PENDER COUNTY, N.C. (WECT) – WECT is visiting each district in our area and highlighting what each school system is doing to protect its students and staff from COVID-19.
In Pender County, the first day of school on Monday will be very different from last year.
The last touches like a fresh coat of paint and a final scrubbing of the floors are being put on schools like North Topsail Elementary
Leaders removed the social distancing stickers for cleaning this summer and they wont be making a return, as they aren’t required anymore.
“It’s back to a normal classroom setting, and how you’d see it before COVID hit,” said district spokesman Alex Riley.
Desks are in their usual places, and students are switching classes and moving about the school as they did in years past.
Teachers already have their rooms decorated, and are eagerly awaiting the arrival of their students.
“I don’t know what normal is anymore, I don’t know if any of us know what normal is, but I’m excited to have children back,” said teacher Bridget Wortman. “If you think about it, hopefully this will be the first year in three years our children will have a stable August through May school year, 2018 was the flood from Florence and we kind of transitioned back in after that and then we had COVID and again COVID so the children are coming to us with needing advancement that we’ve never seen before.”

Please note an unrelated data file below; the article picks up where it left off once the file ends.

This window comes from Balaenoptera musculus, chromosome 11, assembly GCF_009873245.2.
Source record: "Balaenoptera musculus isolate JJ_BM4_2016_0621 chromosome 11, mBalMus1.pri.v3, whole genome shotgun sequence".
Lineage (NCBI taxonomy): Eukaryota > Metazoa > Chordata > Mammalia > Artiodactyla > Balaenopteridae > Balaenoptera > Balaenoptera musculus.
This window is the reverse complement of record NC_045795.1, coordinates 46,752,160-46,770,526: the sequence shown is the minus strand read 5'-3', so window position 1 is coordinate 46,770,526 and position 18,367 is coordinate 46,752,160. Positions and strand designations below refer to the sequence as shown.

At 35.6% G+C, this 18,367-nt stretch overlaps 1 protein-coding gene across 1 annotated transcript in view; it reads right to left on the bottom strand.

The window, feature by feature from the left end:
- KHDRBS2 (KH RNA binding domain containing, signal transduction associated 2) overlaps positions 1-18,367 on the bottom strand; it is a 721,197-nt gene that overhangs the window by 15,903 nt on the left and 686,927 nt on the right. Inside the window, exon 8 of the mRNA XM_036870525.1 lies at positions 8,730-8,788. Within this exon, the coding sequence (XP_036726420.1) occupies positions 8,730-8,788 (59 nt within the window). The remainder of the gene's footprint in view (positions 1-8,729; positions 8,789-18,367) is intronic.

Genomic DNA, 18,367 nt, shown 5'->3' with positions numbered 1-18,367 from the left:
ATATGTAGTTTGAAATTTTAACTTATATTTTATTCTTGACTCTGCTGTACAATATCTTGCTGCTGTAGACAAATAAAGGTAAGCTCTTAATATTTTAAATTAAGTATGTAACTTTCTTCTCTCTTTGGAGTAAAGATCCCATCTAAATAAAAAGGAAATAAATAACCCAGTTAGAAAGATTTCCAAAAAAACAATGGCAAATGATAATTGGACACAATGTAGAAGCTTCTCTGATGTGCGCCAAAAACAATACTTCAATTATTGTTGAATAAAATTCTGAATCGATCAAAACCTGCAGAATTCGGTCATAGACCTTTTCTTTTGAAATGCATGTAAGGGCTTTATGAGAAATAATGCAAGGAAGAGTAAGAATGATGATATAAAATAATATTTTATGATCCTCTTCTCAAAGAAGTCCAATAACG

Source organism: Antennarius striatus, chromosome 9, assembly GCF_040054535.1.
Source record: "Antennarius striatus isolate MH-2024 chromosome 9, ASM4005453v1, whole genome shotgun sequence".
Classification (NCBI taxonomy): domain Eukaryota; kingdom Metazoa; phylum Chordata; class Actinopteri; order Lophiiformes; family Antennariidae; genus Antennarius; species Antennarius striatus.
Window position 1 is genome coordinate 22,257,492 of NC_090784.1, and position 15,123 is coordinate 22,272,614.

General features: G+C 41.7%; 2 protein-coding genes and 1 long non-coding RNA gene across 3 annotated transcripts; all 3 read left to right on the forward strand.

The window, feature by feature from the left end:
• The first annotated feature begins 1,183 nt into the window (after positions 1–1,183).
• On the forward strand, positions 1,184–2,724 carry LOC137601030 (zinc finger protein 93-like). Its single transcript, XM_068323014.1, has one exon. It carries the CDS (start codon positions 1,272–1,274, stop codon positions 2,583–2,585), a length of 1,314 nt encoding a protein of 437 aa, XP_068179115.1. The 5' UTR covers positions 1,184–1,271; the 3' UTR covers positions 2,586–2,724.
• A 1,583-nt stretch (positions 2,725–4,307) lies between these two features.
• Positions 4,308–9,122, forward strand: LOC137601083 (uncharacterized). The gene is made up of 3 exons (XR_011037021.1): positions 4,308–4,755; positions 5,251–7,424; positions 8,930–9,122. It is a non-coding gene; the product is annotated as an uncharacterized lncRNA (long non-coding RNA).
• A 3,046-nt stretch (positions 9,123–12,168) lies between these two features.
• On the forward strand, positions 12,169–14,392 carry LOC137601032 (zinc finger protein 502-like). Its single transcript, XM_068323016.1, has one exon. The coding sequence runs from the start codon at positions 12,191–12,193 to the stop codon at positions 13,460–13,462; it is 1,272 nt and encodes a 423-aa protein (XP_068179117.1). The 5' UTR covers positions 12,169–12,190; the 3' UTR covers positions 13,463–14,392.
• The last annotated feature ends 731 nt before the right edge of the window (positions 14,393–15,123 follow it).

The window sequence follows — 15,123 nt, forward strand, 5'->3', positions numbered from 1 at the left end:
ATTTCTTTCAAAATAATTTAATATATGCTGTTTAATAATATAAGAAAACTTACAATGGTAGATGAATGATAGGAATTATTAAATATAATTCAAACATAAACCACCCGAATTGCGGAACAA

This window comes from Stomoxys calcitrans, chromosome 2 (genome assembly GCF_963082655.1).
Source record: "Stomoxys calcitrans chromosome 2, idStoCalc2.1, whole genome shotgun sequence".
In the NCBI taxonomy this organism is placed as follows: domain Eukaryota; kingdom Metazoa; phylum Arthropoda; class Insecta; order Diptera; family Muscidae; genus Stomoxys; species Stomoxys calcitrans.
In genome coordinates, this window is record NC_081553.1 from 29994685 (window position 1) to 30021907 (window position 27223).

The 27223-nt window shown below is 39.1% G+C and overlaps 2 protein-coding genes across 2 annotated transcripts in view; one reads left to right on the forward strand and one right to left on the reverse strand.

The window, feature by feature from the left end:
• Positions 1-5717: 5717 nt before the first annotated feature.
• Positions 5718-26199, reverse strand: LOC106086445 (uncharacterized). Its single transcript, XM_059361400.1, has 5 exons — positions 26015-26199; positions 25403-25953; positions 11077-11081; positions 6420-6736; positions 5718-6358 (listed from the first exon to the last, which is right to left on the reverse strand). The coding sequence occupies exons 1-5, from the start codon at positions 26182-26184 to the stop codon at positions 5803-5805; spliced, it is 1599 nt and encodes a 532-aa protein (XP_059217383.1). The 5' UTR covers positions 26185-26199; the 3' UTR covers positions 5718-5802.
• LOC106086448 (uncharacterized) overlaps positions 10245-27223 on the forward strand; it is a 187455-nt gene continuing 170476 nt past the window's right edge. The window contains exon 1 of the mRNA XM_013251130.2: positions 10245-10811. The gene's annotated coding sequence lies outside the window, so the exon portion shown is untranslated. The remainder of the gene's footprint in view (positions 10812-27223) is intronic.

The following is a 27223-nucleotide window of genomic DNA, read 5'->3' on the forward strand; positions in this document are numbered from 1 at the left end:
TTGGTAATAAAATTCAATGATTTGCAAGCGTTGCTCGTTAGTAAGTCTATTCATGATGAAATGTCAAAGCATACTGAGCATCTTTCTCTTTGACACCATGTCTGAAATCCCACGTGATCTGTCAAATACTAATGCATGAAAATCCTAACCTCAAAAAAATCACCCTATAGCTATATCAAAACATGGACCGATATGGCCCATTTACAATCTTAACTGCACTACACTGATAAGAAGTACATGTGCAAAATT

While you’ll still see strict cleaning, water fountains roped off, and hand sanitizer stations in place, more areas of each school, like cafeterias, are opening up to students this fall.
Masks are optional in Pender County Schools, per the board’s decision in July, and it’s likely to stay that way, unless something changes on the state level.
It’s one of the top questions the district gets, as well as calls on alternatives to face-to-face learning.
The district planned a new virtual school, called the Pender Innovative Learning Academy, but that option is only available to middle and high schoolers.
On Thursday, the board approved a contract to partner with K12/ Stride Learning Solutions to create a virtual platform for younger students.
They’re important back to school decisions so controversial, leaders say many parents have called asking how to pull their child out of the district all together.
“I encourage you to talk to your school. There are homeschool alternatives, they can un-enroll you,” explained Riley. “Parents, they can always come back and enroll their student after the first semester ends or even during the first semester if they feel more comfortable. We’ll certainly accept a child back into our school buildings, but again it’s just a decision that parents have to make, and we know it’s a tough decision.”
A year full of tough choices as the district hopes for a fall finally free of disruptions from hurricanes or the pandemic.
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